available travel data and a transportation sketch model analysis to quantify the change in vehicle miles
travelled (VMT) resulting from TE strategies. In a TEAM analysis, a future analysis year is chosen. VMT
and emissions are estimated in the future "Business as Usual" (BAU) case that does not include the TE
strategies. Then VMT and emissions estimated in future TE strategy scenarios are compared against the
BAU case. Emission factors are developed using the current version of EPA's MOVES model (the Motor
Vehicle Emission Simulator, EPA's emissions model for both onroad and nonroad mobile sources). The
focus of a TEAM analysis is the effect of a strategy primarily on personal passenger vehicles. Therefore,
VMT and emissions impacts are estimated for personal passenger vehicles only (i.e., passenger cars,
passenger trucks, and motorcycles). Furthermore, potential increases in transit VMT and emissions
resulting from transit strategies are not accounted for in the VMT and emission results for this case
study.
This document details the TEAM analysis conducted in partnership with the Capital Area Council of
Governments (CAPCOG).2 CAPCOG represents a ten-county region in and around Austin, Texas. This
region is home to the Austin-Round Rock-Georgetown Metropolitan Statistical Area (MSA), which is the
fastest-growing large metropolitan area in the country.3 The geographic focus of the analysis, depicted
1	More information on EPA's Travel Efficiency Assessment Method, including past case studies, can be found at
www.epa.gov/state-and-local-transportation/estimating-emission-reductions-travel-efficiency-strategies.
2	More information on the Capital Area Council of Governments can be found at www.capcog.org/.
3	Keemahill, Dan, and Mary Huber. "Austin Region Fastest-Growing Large Metro in the Nation 8 Years Running,
Data Shows." Statesman, Austin American-Statesman, 18 Apr. 2019,
www.statesman.com/news/2019Q418/austin-region-fastest-growing-large-metro-in-nation-8-vears-running-data-
shows.
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Applying TEAM in Regional Sketch Planning: Austin, Texas
in the figure below, includes the five-County Austin-Round Rock-Georgetown MSA that includes Bastrop,
Caldwell, Hays, Travis, and Williamson Counties, as well as Burnet County.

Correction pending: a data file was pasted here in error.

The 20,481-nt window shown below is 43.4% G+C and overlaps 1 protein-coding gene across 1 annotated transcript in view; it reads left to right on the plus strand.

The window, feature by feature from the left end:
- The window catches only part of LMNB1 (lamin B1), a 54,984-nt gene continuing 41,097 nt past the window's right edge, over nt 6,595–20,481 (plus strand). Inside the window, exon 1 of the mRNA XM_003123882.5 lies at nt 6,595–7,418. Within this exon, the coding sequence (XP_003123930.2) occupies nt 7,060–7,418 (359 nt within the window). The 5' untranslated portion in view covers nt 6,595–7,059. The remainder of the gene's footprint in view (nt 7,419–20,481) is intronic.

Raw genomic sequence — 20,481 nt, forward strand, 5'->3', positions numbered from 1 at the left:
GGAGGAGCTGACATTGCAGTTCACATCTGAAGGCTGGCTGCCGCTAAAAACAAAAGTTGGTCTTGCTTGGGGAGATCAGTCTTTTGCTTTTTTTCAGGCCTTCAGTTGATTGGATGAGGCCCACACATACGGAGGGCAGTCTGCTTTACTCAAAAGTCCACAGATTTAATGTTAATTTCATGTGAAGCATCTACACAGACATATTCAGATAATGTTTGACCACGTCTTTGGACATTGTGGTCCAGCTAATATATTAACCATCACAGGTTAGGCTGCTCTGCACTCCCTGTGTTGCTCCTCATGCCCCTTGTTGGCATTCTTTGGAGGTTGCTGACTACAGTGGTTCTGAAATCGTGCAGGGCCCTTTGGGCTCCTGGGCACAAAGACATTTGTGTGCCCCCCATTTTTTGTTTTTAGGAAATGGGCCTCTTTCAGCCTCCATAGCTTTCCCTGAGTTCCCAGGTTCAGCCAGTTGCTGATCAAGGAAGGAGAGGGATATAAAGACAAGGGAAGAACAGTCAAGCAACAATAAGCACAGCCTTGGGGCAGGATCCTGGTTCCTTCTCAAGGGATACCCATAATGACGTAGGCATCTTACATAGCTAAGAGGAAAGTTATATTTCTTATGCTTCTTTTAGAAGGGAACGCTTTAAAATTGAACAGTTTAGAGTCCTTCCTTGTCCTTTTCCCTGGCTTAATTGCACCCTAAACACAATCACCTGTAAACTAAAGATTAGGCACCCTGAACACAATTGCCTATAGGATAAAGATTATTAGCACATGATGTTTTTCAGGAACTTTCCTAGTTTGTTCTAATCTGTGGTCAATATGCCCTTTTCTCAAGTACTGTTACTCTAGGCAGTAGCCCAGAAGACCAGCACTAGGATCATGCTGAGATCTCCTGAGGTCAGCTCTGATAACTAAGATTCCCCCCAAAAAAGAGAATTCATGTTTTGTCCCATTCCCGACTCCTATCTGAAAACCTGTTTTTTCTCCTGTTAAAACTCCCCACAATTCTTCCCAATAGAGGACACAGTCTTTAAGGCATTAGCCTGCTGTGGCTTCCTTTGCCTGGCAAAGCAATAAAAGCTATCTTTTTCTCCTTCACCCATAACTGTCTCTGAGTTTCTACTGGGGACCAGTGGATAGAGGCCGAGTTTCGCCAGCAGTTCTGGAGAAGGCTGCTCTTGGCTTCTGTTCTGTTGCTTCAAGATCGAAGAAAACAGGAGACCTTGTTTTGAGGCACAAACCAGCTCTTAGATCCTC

Figure 1: CAPCOG TEAM Analysis Geographic Scope
BURNET
LLANO
LEE
BLANCO
FAYETTE
CAPCOG
Worsening traffic congestion is anticipated due to regional population growth, which is projected to
reach 4 million people by 2040. The most recent long-range transportation plan (LRTP) adopted by the
Capital Area Metropolitan Planning Organization (CAMPO) anticipates a 118% growth in VMT between
2010 and 2040, but only a 21% increase in road capacity.4 Austin is currently designated "attainment"
for all national ambient air quality standards (NAAQS).5 However, fast regional growth and increased
demand for travel has the potential to degrade Austin's air quality, thus prompting CAPCOG's interest in
conducting a TEAM analysis.
CAPCOG initially partnered with a large group of area stakeholders to discuss strategy selection and data
collection, including the Capital Metropolitan Transportation Authority (CapMetro), the Capital Area
Rural Transit System (CARTS), the Central Texas Regional Mobility Authority (CTRMA), City of Austin,
4	CAMPO 2040 Regional Transportation Plan, Table 7: Supply and Demand on Regional Roadways:
https://47kzwi6dnl447gy9z7dol6an-wpengine.netdna-ssl.com/wp-
content/uploads/2018/03/CAMPQ2040PlanFinal.pdf
5	Central Texas Air Pollution Levels Compared to National Standards, Capital Area Council of Governments,
http://aircentraltexas.org/en/regional-air-quality/how-is-the-air-in-central-texas.
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Applying TEAM in Regional Sketch Planning: Austin, Texas
Travis County, Capital Metropolitan Planning Organization (CAMPO), and the Federal Highway
Administration (FHWA). CapMetro is the primary transit provider for the Austin Urbanized Area. The
strategies evaluated in this analysis are the result of this stakeholder engagement.
2 TEAM Analysis Tools
A TEAM analysis is performed to determine the potential VMT and emissions reductions of various
strategies. The VMT component of the analysis in TEAM uses the Trip Reduction Impacts of Mobility
Management Strategies (TRIMMS) sketch model developed by the Center for Urban Transportation
Research (CUTR) at the University of South Florida.6 TRIMMS relies on a number of user-supplied
parameters, or default parameters if user-supplied inputs are not available, to describe the regional
travel and transportation patterns. The parameters include:
	Mode Share - the percentage of travelers using a type (mode) of transportation.
	Average Vehicle Occupancy by Mode - the average number of people in each vehicle type.
	Average Trip Length - the average one-way trip length by mode of transportation.
	Demographic and Employment Characteristics - area-wide population and employment
information.
At the core of TRIMMS is the capability to estimate mode share changes through scenario analysis.
Scenario analysis in TRIMMS estimates impacts on travel patterns from adjusting the direct influences of
travel demand, namely trip cost, trip time, etc. Some data inputs need pre-processing before use in
TRIMMS. Pre-processing steps are described within the individual scenario discussions below. This
analysis was conducted with TRIMMS 4.0, the latest version of this sketch model available at the time
the case studies were undertaken.